Peter eyes title bout


HOLLYWOOD, Fla. (AP) – Even after Samuel Peter beat James Toney with ease, his manager wasn’t that impressed.

“I would call it a B-minus performance,” said Peter’s manager, Ivaylo Gotzev.

B-minus was good enough – for now, anyway.

Peter beat Toney by unanimous decision Saturday in their 12-round rematch, which served as an elimination bout for the WBC heavyweight championship. The win, in theory, assures Peter a shot against Oleg Maskaev for that belt, and that’s the first of many ambitious goals his camp plans to chase this year.

“This is the first real step because now there’s a light at the end of the tunnel,” promoter Dino Duva said. “By the end of 2007, as long as all these champions have the nerve to get in the ring with him, Samuel Peter will be undisputed heavyweight champion of the world.”

First, though, comes the task of scheduling the matchup with Maskaev, an obviously important detail. Promoter Don King said he’s sure it will happen, Gotzev said he’d like to see a Peter-Maskaev fight take place by March and Duva said April may represent a more reasonable goal.

For his part, Peter didn’t fixate on his upcoming schedule. He just seemed relieved to get past Toney for a second time.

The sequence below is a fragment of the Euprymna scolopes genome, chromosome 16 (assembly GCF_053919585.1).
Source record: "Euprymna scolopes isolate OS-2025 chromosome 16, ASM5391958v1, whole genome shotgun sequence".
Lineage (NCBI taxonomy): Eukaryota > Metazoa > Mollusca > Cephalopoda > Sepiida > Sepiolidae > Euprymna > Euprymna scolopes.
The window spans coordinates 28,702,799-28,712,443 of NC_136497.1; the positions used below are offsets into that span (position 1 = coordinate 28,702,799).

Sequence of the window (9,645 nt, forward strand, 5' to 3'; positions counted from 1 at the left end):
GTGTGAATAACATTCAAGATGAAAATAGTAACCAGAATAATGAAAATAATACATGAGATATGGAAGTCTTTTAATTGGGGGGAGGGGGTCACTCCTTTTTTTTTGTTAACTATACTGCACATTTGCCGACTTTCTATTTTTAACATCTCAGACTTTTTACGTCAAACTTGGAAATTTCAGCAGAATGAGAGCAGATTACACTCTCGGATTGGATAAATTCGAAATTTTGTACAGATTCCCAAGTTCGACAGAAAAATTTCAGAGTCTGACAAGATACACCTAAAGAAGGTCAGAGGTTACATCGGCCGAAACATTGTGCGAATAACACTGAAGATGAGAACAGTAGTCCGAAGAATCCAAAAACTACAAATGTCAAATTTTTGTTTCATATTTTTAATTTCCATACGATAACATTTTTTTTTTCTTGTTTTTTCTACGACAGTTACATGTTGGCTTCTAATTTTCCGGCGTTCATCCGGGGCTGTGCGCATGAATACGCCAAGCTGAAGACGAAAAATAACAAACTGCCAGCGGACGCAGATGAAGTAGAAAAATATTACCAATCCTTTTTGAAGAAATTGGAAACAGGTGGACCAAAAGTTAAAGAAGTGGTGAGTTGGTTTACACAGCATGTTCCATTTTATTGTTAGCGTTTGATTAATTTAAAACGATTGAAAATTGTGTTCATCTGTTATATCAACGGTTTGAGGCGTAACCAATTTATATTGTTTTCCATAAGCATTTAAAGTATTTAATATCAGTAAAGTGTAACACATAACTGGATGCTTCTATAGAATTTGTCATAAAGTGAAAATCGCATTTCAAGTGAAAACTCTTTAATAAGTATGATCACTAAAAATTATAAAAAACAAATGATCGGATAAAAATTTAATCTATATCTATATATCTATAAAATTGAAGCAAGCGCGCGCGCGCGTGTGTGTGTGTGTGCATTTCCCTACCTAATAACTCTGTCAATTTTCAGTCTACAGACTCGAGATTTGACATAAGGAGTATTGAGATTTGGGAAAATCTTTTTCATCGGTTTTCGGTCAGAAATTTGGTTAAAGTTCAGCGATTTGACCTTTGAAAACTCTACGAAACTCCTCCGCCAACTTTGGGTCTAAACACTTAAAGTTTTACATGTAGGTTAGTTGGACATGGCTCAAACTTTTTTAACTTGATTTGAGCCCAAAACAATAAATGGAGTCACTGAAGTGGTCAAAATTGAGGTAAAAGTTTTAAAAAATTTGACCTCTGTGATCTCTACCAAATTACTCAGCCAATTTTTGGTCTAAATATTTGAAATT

“I told you guys I would put a good fight out for everyone to see the best heavyweight coming up,” Peter said. “I’m so happy. It’s a miracle, to beat Toney again.”

It didn’t look like Peter needed any miracles.

Peter (28-1, 22 knockouts) outpointed Toney (69-6-3, 43 KOs) by significant margins, 118-110 on two scorecards, 119-108 on the other. And unlike their split decision in Los Angeles last Sept. 2, most ringside observers agreed that Peter won this fight handily.

“No doubts,” Duva said.

When Peter and Toney first fought last year, Peter prevailed by 116-111 margins on two judges’ cards that night, but Toney was ahead 115-112 on the third card. So the WBC intervened and, by a vote of its board of governors, ordered a rematch.

Peter wasn’t thrilled. But he went back into training camp, dropped eight pounds and still had enough power to become the first person to knock Toney down since Roy Jones Jr. did it as a super middleweight in 1994.

“When the WBC ordered this rematch, initially, obviously we were upset about it because we knew Sam won fair and square last fight,” Duva said. “But when they ordered the rematch, it did something to Sam Peter. It turns out to be a blessing. He won it more convincingly. It makes the title fight bigger.”

Meanwhile, Peter’s camp wants to see their guy get smaller.

He weighed 249 for the fight with Toney, yet still clearly tired by the midpoint of Saturday’s fight, breathing hard through his mouth and often going lengthy stretches without forcing much action.

To win any title fight, be it against Maskaev or IBF champion Wladimir Klitschko – the only fighter to put a loss on Peter’s professional record – or anyone else, Peter acknowledges he needs to keep getting sharper.

And his team vowed that will happen.

“Us and the team know what this man is capable of really doing,” Gotzev said. “If he gets in shape, he can be unstoppable. He’s the total package. Power, boxing skills, it’s all going to come out now, and hopefully the world’s watching.”